Climber Dies on Descent from Denali Pass
Contact: Maureen Gualtieri, (907) 733-9103
TALKEETNA, AK: One member of a two-person climbing team perished in an early season climbing fall on Mt. McKinley in recent days.The fatal fall likely occurred on May 5, after the climbing parties became separated during a descent from Denali Pass in stormy weather.
Mike Fuchs, age 34, of Berlin, Germany and Sylvia Montag, age 39, of Tacoma, Washington, began their ascent of the Muldrow Glacier route on April 15. They reached Denali Pass at 18,200-feet elevation on May 3, where they encountered strong winds that forced them to camp for two nights near the Pass.
At 11:00 am on Monday, May 5, Fuchs contacted rangers at the Walter Harper Talkeetna Ranger Station via satellite phone from the 17,200-foot High Camp on the West Buttress. Fuchs reported that the two had gotten separated as they descended from Denali Pass to the 17,200-foot camp. The two were not roped together, nor did they have radio communications with one another. Fuchs described that both parties were weakened from the multiple nights spent at Denali Pass, and each possessed only partial survival gear. In addition to his personal gear, Fuchs possessed the team's satellite phone and camp stove, while Montag had the tent, limited food, and her personal gear.
Due to limited visibility and high winds estimated between 40 to 60 mph, Fuchs took shelter in the NPS 'rescue cache', a metal storage locker for emergency supplies and equipment at 17,200-feet. Fuchs phoned back the following morning, May 6, and requested a rescue for both himself and for Montag, who he hoped was camped at Denali Pass. The weather on May 6 remained windy with low visibility, and an NPS helicopter rescue was not feasible. Furthermore, a ground rescue was not possible as Fuchs and Montag were two of the earliest Denali climbers of the 2014 season, and at the time were the only climbers above 14,200 feet on the mountain. The only NPS ranger patrol on the mountain was camped at 7,800-feet.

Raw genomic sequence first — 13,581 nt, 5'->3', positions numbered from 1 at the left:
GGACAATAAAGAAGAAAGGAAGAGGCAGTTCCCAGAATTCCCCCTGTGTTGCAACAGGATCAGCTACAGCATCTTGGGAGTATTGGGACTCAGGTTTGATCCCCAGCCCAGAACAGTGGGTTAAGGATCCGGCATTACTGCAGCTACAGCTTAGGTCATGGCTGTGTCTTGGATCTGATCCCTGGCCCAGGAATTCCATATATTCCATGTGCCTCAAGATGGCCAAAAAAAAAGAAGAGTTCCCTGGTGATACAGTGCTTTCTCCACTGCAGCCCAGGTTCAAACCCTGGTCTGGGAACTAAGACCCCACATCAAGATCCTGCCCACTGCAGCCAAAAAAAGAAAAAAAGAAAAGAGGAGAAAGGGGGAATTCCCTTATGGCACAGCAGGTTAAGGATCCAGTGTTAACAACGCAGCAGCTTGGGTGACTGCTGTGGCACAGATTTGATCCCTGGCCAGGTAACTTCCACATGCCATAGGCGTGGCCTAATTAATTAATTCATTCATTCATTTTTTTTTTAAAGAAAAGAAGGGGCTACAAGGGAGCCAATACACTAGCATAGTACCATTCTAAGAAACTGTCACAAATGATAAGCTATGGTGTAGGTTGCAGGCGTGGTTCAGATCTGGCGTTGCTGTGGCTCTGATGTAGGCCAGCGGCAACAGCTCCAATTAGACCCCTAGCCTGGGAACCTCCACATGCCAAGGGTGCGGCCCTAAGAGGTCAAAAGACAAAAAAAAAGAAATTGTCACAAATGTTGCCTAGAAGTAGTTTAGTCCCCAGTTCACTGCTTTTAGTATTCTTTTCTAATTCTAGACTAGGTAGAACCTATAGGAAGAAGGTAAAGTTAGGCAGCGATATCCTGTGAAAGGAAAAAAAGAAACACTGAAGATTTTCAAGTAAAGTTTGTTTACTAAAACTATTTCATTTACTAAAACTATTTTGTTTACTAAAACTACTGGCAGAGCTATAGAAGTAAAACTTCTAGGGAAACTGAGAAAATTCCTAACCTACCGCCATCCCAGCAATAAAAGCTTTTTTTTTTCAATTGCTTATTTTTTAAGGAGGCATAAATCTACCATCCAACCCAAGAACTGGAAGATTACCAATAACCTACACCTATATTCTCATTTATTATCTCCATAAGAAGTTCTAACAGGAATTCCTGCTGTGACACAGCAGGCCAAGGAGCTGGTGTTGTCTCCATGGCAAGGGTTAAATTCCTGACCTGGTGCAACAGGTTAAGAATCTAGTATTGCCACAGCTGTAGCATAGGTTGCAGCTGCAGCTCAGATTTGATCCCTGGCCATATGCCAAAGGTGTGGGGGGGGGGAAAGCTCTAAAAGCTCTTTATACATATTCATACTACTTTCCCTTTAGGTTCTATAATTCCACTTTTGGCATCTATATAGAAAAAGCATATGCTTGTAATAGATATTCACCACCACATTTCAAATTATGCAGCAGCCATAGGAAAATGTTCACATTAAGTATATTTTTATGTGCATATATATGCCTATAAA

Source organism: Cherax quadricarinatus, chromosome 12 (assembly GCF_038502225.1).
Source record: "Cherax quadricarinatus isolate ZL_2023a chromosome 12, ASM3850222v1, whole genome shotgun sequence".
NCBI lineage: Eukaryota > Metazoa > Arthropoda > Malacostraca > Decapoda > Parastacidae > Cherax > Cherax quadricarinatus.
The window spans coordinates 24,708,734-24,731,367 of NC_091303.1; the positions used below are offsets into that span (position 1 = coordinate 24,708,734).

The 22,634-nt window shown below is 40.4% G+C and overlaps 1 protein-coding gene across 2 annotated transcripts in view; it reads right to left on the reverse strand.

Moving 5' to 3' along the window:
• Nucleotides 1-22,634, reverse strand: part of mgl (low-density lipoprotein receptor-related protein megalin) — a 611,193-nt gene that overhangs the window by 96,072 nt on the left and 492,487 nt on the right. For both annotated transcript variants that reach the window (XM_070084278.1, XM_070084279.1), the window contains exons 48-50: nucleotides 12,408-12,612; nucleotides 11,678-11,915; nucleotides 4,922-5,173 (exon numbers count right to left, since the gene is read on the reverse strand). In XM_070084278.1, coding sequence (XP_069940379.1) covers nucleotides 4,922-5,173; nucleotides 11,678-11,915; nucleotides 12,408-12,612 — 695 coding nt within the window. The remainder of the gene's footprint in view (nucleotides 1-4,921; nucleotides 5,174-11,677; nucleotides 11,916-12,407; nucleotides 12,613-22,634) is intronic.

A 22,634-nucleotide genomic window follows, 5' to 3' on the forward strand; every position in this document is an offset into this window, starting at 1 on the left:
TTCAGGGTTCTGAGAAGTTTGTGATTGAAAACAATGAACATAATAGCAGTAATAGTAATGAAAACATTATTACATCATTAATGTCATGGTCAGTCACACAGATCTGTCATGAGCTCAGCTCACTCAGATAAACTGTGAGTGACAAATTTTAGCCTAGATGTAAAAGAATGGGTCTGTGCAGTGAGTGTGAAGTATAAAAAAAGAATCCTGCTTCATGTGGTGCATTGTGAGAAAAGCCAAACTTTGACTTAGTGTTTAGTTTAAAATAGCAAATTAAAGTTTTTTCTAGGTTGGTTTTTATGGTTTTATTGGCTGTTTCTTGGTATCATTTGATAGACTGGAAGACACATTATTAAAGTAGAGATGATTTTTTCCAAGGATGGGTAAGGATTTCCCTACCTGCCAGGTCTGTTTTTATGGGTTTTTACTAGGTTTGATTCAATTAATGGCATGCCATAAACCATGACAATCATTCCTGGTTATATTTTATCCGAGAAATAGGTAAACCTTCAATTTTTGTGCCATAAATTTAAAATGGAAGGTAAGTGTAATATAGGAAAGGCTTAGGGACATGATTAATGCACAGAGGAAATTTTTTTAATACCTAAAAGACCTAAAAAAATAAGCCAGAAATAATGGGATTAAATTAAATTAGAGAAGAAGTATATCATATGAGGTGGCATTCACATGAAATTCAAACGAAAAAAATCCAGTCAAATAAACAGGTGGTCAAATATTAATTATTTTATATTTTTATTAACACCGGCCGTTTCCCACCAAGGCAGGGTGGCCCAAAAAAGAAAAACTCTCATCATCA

The morning of Wednesday, May 7, Fuchs called reporting slightly calmer winds and clear skies at 17,200-feet. He also reported that he had still not seen his climbing partner descending Denali Pass. Clouds and poor visibility below 17,200-feet hampered a rescue during the day on Wednesday, though a Hercules C-130 from the 210th Rescue Squadron was launched at 12:00 pm by the Rescue Coordination Center in Anchorage to provide aerial reconnaissance and weather reports. The C-130 crew reported no sighting of Montag near Denali Pass.
Taking advantage of a clearing trend Wednesday evening, Denali National Park's high altitude A-Star B3 helicopter pilot and an NPS mountaineering ranger flew to Denali Pass, with the 210th Rescue Squadron's Hercules C-130 flying as a cover aircraft. After several passes of the area, the A-Star B3 crew spotted Montag's remains 800 to 1,000 feet below the Denali Pass traverse on the Peters Glacier. Fuchs was observed by the flight crew standing near his camp at 17,200-feet.
The NPS helicopter returned to the Kahiltna Basecamp at 7,200-feet to drop off the mountaineering ranger. Pilot Andy Hermansky then flew back to the 17,200-foot camp to evacuate Fuchs using a rescue basket attached to a shorthaul line under the helicopter. Fuchs was flown to the Kahiltna Basecamp for a medical assessment, then evacuated to Talkeetna State Airport and released.
Sylvia Montag's remains will be recovered when an NPS ground team reaches the 17,200-foot camp.
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Did You Know?
Warmer average temperatures over several decades have resulted in expansion of woody vegetation. If this warming trend continues, it will change Alaska's ecosystems and drastically alter the physical appearance of Denali's landscape, as treeline marches higher up the mountains.